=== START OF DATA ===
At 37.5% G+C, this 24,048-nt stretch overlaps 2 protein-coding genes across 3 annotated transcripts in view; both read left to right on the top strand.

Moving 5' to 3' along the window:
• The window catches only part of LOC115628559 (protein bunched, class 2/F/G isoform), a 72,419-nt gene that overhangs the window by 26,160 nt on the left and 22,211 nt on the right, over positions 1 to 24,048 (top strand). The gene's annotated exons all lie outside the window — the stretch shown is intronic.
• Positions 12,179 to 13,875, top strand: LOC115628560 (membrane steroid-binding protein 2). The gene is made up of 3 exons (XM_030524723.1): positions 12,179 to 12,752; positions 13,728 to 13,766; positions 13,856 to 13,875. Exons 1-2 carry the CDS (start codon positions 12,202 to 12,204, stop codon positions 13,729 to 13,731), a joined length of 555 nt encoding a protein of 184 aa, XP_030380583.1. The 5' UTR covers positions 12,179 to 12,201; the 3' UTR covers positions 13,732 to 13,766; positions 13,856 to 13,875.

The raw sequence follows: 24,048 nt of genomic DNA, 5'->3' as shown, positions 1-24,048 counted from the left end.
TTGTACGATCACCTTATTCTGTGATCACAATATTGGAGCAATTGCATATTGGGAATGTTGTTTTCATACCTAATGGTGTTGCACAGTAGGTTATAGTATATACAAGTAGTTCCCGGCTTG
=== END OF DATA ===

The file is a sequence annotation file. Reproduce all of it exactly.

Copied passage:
At 37.5% G+C, this 24,048-nt stretch overlaps 2 protein-coding genes across 3 annotated transcripts in view; both read left to right on the top strand.

Moving 5' to 3' along the window:
• The window catches only part of LOC115628559 (protein bunched, class 2/F/G isoform), a 72,419-nt gene that overhangs the window by 26,160 nt on the left and 22,211 nt on the right, over positions 1 to 24,048 (top strand). The gene's annotated exons all lie outside the window — the stretch shown is intronic.
• Positions 12,179 to 13,875, top strand: LOC115628560 (membrane steroid-binding protein 2). The gene is made up of 3 exons (XM_030524723.1): positions 12,179 to 12,752; positions 13,728 to 13,766; positions 13,856 to 13,875. Exons 1-2 carry the CDS (start codon positions 12,202 to 12,204, stop codon positions 13,729 to 13,731), a joined length of 555 nt encoding a protein of 184 aa, XP_030380583.1. The 5' UTR covers positions 12,179 to 12,201; the 3' UTR covers positions 13,732 to 13,766; positions 13,856 to 13,875.

The raw sequence follows: 24,048 nt of genomic DNA, 5'->3' as shown, positions 1-24,048 counted from the left end.
TTGTACGATCACCTTATTCTGTGATCACAATATTGGAGCAATTGCATATTGGGAATGTTGTTTTCATACCTAATGGTGTTGCACAGTAGGTTATAGTATATACAAGTAGTTCCCGGCTTG